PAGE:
Speeding penalties: Ross to bring revised plan back to Cabinet
Minister’s first attempt to link excessive speeds to penalties was sent back to drawing board
Plan proposes drivers detected travelling at speeds 10- 20km/h above the limit would receive between four and six points and a €150 fine. Photograph: Getty Images
Minister for Transport Shane Ross is to attempt to reintroduce plans for graduated penalties for speeding motorists, the Minister told an international conference on roads policing.
A first attempt to link excessive speeds to levels of penalties was sent back to the drawing board by Cabinet, after they were questioned by Minister for Justice Charlie Flanagan and Attorney General Séamus Woulfe.
Mr Ross had produced proposals which envisaged drivers travelling up to 10km/h above the speed limit would receive between three and five penalty points and an €80 fine.
Drivers detected travelling at speeds 10- 20km/h above the limit would receive between four and six points and a €150 fine. A €200 fine and up to seven penalty points would apply for speeding 20-30km/h above the limit.
Those travelling more than 30km/h above the limit would no longer be dealt with under the penalty points system and instead would face prosecution for dangerous driving.
However, the proposals were deferred to a Cabinet sub-committee after the Attorney General said there was “a question as to whether it is proportionate to stipulate the penalties in this manner.” In a Cabinet memo Mr Woulfe said, “10km/h over the speed limit in a 120km/h zone might not represent as big a danger or as intentional a wrongdoing as the same breach in a 30km/h zone.”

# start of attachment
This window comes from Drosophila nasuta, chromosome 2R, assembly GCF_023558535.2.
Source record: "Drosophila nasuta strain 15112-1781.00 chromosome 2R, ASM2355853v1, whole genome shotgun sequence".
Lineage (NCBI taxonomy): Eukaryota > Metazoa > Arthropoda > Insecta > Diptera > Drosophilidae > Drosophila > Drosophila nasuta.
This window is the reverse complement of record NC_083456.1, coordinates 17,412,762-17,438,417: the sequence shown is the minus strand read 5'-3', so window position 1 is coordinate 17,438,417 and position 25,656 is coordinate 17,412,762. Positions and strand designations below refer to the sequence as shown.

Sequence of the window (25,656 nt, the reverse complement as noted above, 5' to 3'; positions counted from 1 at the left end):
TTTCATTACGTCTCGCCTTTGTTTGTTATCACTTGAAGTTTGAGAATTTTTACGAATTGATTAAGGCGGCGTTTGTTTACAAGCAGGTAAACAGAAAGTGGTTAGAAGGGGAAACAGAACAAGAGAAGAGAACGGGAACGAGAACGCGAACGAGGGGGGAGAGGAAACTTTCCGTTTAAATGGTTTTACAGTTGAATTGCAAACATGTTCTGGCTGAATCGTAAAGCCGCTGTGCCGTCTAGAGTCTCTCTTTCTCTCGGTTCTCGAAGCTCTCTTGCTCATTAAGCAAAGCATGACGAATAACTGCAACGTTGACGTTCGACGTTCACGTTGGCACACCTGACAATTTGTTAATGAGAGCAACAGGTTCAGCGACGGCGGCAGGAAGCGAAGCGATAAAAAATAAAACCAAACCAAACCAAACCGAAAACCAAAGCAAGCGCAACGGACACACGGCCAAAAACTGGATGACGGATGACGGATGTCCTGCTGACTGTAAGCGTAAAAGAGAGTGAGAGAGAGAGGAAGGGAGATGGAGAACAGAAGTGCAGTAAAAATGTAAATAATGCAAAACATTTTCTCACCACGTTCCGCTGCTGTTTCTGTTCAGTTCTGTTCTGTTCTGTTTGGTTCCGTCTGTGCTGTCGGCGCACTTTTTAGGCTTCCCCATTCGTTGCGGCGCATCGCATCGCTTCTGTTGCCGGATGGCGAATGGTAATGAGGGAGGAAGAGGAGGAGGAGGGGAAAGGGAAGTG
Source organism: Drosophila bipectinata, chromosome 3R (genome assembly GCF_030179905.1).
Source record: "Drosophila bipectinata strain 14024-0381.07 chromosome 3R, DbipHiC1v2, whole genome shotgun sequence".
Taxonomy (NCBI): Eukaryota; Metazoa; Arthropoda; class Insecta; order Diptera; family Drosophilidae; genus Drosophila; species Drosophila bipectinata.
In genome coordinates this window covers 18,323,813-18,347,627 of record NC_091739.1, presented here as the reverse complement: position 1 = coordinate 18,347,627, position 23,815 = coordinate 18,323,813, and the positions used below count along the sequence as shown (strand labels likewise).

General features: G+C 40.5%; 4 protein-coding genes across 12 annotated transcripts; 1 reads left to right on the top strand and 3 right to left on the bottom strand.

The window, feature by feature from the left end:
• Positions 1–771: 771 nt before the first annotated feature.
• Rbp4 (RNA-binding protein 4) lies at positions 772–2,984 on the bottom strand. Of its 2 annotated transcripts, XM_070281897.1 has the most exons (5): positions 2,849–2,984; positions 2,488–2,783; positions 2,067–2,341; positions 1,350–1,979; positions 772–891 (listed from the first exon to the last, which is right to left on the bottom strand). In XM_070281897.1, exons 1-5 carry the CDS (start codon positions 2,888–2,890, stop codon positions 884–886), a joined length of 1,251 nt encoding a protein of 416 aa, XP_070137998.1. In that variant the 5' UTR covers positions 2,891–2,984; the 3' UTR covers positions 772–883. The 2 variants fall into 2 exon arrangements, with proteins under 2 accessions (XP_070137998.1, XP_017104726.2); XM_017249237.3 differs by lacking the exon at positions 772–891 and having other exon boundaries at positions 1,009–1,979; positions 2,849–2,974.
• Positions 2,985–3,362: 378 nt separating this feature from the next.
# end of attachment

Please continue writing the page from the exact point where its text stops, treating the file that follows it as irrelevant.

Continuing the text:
Mr Flanagan said there were concerns about the ability of gardaí to enforce graduated penalties.
But speaking at the European Traffic Police Network (Tispol) conference on Thursday, Mr Ross said the measure was currently with a Cabinet sub-committee and would be reintroduced by him very soon.
Addressing a session on Edward Day, a pan European initiative designed to have one day without road deaths, which coincided with the opening of the Tispol conference, Mr Ross said: I think Ireland needs greater sanctions on speed limits altogether”.
Referring to his proposals on graduated speed limits he said: “I intend to bring that back to the Cabinet and the Dáil at a very early stage.
“We recognise that speed is as big a problem as alcohol and that we have not got a very good record on speed in this country. It is not just a matter of reviewing the speed limits which are anomalous and don’t make sense in certain places such as county boundaries. But it is a matter of reducing speed and increasing the penalties. I think global evidence is quite clear that if you graduate the speed limits it is best international practise and it will save lives”.
Mr Ross told session facilitator Dr Margie Peden of the George Institute for Global Health at Oxford University that Ireland had “tackled the alcohol problem in very controversial circumstances last year, but we were successful eventually in getting the legislation through”.
He said he wondered if people in rural Ireland realised that the measures were to protect them. But he said “resistance in rural Ireland” had not come from the people themselves, but from “some vested interests”.
Mr Ross said he had asked local authorities to speed up their review of speed limits to help spread the prevalence of 30km/h limits and more information on the results of that would be visible by at the end of the year.
Edward Day is an acronym of the campaign slogan European Day Without a Road Death. The seminar in Dublin Castle was held as part of this year’s Tispol conference hosted by the Road Safety Authority. During the conference broadcast, Tispol reported 12 million people had interracted with the seminar.